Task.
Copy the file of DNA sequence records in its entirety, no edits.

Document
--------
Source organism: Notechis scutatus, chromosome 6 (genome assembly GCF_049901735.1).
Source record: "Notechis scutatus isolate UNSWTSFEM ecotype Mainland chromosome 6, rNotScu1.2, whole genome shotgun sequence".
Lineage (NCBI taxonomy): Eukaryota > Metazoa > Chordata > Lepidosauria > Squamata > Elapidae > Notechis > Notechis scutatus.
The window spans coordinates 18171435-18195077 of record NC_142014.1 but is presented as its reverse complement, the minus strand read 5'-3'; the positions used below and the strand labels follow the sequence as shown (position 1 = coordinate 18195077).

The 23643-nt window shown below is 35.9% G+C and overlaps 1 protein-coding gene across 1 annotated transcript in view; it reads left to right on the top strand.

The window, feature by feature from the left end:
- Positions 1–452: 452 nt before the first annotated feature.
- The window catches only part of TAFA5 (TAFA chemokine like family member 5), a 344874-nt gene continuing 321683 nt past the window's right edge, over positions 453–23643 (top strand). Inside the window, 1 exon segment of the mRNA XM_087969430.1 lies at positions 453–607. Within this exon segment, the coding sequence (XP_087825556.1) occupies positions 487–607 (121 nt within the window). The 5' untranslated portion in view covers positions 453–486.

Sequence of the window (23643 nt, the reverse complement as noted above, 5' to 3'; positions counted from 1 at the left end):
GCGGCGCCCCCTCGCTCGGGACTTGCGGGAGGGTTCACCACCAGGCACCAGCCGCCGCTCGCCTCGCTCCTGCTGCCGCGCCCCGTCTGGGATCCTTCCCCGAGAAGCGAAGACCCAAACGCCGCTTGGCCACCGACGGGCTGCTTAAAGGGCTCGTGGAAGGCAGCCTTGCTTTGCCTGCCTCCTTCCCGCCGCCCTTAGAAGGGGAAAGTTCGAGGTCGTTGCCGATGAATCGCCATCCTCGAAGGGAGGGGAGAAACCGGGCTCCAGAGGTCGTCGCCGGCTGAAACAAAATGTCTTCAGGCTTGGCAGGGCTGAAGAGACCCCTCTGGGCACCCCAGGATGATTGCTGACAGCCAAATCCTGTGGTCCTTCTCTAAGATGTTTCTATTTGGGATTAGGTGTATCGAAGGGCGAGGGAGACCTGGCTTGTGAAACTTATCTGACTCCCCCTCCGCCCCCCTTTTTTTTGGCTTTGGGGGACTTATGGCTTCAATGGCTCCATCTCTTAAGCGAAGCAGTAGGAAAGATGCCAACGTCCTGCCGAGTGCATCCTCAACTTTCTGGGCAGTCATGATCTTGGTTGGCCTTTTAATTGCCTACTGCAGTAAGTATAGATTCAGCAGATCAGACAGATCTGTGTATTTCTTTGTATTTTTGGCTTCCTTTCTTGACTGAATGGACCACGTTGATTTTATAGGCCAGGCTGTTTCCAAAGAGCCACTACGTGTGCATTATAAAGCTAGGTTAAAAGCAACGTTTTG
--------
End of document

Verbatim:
Source organism: Notechis scutatus, chromosome 6 (genome assembly GCF_049901735.1).
Source record: "Notechis scutatus isolate UNSWTSFEM ecotype Mainland chromosome 6, rNotScu1.2, whole genome shotgun sequence".
Lineage (NCBI taxonomy): Eukaryota > Metazoa > Chordata > Lepidosauria > Squamata > Elapidae > Notechis > Notechis scutatus.
The window spans coordinates 18171435-18195077 of record NC_142014.1 but is presented as its reverse complement, the minus strand read 5'-3'; the positions used below and the strand labels follow the sequence as shown (position 1 = coordinate 18195077).

The 23643-nt window shown below is 35.9% G+C and overlaps 1 protein-coding gene across 1 annotated transcript in view; it reads left to right on the top strand.

The window, feature by feature from the left end:
- Positions 1–452: 452 nt before the first annotated feature.
- The window catches only part of TAFA5 (TAFA chemokine like family member 5), a 344874-nt gene continuing 321683 nt past the window's right edge, over positions 453–23643 (top strand). Inside the window, 1 exon segment of the mRNA XM_087969430.1 lies at positions 453–607. Within this exon segment, the coding sequence (XP_087825556.1) occupies positions 487–607 (121 nt within the window). The 5' untranslated portion in view covers positions 453–486.

Sequence of the window (23643 nt, the reverse complement as noted above, 5' to 3'; positions counted from 1 at the left end):
GCGGCGCCCCCTCGCTCGGGACTTGCGGGAGGGTTCACCACCAGGCACCAGCCGCCGCTCGCCTCGCTCCTGCTGCCGCGCCCCGTCTGGGATCCTTCCCCGAGAAGCGAAGACCCAAACGCCGCTTGGCCACCGACGGGCTGCTTAAAGGGCTCGTGGAAGGCAGCCTTGCTTTGCCTGCCTCCTTCCCGCCGCCCTTAGAAGGGGAAAGTTCGAGGTCGTTGCCGATGAATCGCCATCCTCGAAGGGAGGGGAGAAACCGGGCTCCAGAGGTCGTCGCCGGCTGAAACAAAATGTCTTCAGGCTTGGCAGGGCTGAAGAGACCCCTCTGGGCACCCCAGGATGATTGCTGACAGCCAAATCCTGTGGTCCTTCTCTAAGATGTTTCTATTTGGGATTAGGTGTATCGAAGGGCGAGGGAGACCTGGCTTGTGAAACTTATCTGACTCCCCCTCCGCCCCCCTTTTTTTTGGCTTTGGGGGACTTATGGCTTCAATGGCTCCATCTCTTAAGCGAAGCAGTAGGAAAGATGCCAACGTCCTGCCGAGTGCATCCTCAACTTTCTGGGCAGTCATGATCTTGGTTGGCCTTTTAATTGCCTACTGCAGTAAGTATAGATTCAGCAGATCAGACAGATCTGTGTATTTCTTTGTATTTTTGGCTTCCTTTCTTGACTGAATGGACCACGTTGATTTTATAGGCCAGGCTGTTTCCAAAGAGCCACTACGTGTGCATTATAAAGCTAGGTTAAAAGCAACGTTTTG